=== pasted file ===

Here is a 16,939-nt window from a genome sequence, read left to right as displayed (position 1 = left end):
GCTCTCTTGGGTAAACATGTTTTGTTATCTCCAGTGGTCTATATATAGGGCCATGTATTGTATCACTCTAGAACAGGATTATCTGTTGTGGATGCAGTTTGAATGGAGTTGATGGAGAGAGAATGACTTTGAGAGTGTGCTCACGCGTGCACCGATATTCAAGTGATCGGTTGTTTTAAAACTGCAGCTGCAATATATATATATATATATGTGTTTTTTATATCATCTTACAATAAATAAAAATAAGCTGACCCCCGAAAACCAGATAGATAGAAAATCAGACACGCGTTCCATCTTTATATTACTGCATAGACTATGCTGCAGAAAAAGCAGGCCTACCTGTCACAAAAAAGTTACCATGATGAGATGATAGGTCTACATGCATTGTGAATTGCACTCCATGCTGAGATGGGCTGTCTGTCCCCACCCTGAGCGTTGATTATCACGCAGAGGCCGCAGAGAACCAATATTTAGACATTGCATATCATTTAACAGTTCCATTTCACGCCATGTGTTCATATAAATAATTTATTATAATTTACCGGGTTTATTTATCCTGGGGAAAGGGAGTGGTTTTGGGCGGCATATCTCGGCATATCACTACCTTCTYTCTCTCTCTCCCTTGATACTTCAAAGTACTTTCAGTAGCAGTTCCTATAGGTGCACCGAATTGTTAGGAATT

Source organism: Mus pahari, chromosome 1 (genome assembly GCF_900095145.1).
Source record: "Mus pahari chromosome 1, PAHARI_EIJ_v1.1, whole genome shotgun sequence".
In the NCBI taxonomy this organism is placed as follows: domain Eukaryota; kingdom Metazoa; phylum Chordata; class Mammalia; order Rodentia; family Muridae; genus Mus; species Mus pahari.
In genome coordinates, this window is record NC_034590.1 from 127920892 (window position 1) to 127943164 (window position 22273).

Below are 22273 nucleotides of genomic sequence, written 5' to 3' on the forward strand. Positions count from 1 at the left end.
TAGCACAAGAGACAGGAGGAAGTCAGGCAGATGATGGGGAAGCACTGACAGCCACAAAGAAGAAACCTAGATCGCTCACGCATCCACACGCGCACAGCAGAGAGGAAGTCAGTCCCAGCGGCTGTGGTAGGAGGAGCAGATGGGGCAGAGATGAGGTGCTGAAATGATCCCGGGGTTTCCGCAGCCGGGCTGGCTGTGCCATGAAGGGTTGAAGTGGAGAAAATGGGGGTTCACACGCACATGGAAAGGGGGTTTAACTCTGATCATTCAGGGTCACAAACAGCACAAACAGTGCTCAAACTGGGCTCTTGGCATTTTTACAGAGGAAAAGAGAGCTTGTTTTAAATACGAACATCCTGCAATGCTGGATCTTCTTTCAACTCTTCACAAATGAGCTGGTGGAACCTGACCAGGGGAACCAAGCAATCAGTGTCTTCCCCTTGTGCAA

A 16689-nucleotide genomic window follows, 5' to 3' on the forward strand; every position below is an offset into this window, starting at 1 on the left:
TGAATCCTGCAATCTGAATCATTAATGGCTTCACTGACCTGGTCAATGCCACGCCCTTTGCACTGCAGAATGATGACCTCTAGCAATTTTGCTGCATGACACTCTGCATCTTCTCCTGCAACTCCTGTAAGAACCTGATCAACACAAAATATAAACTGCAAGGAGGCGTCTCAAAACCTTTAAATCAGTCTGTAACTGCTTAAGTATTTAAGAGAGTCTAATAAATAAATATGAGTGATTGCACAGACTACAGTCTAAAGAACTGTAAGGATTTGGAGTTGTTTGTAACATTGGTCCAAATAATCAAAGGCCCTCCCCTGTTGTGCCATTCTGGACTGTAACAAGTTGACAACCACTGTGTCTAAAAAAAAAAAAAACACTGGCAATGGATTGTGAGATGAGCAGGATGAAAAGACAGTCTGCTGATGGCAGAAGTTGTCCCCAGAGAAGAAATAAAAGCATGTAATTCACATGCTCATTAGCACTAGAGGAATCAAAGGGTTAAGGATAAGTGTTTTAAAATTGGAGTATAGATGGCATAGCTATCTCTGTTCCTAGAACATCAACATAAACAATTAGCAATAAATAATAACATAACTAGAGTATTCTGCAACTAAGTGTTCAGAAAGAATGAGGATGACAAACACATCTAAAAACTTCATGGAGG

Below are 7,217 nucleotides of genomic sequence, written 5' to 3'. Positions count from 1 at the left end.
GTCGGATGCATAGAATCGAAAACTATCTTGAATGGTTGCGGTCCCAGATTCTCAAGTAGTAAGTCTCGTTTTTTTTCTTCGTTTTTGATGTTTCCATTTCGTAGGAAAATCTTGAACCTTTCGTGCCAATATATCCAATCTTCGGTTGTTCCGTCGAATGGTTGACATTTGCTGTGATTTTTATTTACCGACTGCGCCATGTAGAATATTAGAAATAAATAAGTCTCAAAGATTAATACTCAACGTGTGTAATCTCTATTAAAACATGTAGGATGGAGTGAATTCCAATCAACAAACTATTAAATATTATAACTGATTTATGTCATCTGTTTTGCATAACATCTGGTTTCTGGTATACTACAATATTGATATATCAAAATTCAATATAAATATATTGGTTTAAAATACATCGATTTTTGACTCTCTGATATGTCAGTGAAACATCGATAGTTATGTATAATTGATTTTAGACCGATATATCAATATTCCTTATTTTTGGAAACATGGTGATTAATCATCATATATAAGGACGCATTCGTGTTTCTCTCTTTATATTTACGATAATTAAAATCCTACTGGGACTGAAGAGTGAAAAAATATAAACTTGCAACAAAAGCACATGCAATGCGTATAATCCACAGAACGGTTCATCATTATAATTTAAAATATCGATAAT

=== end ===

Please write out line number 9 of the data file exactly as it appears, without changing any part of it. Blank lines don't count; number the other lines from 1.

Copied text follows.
A 16689-nucleotide genomic window follows, 5' to 3' on the forward strand; every position below is an offset into this window, starting at 1 on the left: